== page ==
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Resource alert: Best practices for managing compliance in China

Chinese President Xi Jinping addresses a welcoming luncheon co-hosted by the U.S.-China Business Council in Washington in 2012. [Photo courtesy of Xinhua] The U.S.-China Business Council recently released the results of a survey of its membership on Best Practices for Managing Compliance in China. The full report — available here (pdf) — will be a great resource for readers of the FCPA Blog.

In the summer of 2013, the USCBC interviewed more than 30 member companies from a broad range of industries to learn more about which practices foster employee compliance in the China market. The interviews covered different aspects of company compliance programs, including the expense approval process, training programs, and solicitation of benefits.

The U.S.-China Business Council, based in Washington, D.C., is generally regarded as the leading association of U.S. companies doing business in China. It was founded in 1973 as the result of a suggestion of Chinese Premier Zhou Enlai to then National Security Advisor Henry Kissinger during the talks which led to the Shanghai Communique.

The Council’s member companies are of all sizes and members include some of the largest and longest established companies doing business in China. The Council’s Board of Directors over the years has been a virtual who’s who of corporate America. Information gleaned by surveying Counsel membership normally reflects the current issues being faced by those conducting business operations in China. Further information about the Council is available on its website.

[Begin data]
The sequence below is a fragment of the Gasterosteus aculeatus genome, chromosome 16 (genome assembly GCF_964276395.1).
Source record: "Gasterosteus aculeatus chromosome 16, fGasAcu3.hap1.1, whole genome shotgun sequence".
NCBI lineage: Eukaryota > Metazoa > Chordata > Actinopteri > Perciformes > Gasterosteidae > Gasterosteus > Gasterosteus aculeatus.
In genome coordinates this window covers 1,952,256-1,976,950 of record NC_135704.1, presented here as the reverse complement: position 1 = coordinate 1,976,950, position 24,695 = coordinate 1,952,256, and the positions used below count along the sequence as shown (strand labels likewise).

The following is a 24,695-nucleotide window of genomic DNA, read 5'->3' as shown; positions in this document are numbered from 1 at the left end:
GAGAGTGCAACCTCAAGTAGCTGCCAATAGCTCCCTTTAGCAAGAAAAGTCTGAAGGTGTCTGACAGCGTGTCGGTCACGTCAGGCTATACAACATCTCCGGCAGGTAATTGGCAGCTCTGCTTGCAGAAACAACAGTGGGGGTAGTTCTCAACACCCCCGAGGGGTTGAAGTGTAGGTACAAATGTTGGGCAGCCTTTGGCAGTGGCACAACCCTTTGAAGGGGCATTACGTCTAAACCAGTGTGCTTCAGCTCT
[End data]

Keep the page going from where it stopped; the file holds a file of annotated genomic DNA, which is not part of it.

The Council’s executive summary of the Report follows:

  • Because of a highly competitive and culturally different operating environment, ensuring adherence to corporate ethics and compliance policies remains a concern for many U.S. companies doing business in China. Sixty percent of the interviewed companies were concerned about competing with companies not complying with the Foreign Corrupt Practices Act.
  • Underdeveloped rule of law and lack of transparency greatly increase the risk that Chinese government agencies may solicit companies for benefits or kickbacks.
  • Compliance training and monitoring techniques such as audits and whistle-blower programs are critical components of a successful compliance program. Over 90 percent of the interviewed companies incorporate such techniques into their compliance programs.
  • An increasing number of companies are seeking to incorporate into their existing compliance programs measures that will minimize liability risks from joint venture and third-party service providers.
  • Companies tend to run compliance programs and set up local compliance teams in accordance with regional characteristics, by incorporating tailored training or allowing regional teams to approve entertainment expenses programs.
  • U.S. companies vary in the thresholds they set for entertainment expenditures for Chinese government stakeholders, as well as the methods by which they approve expenditure requests.
  • The majority of companies interviewed weren’t optimistic that new Chinese government compliance efforts would lead to significant improvement in the enforcement of China’s anti-bribery laws.

These are all familiar issues for FCPA practitioners, although the hard, on-the-scene data should be useful. The high level of concern about competitors not following the FCPA, or even subject to it, is interesting, given that this not  a new issue.

The significant attention being given to  Chinese expectations for gifts, travel and entertainment is well  justified. The emphasis on locally tailored training is gratifying, given the difficulty of getting Chinese staff
to buy in to, or even understand, what they regard as “foreign” issues.


Benjamin P. Fishburne, III practices law independently and has been a partner in several major international law firms. He is a former Assistant General Counsel and, later, General Counsel of the U.S.-China Business  Council. He can be reached here

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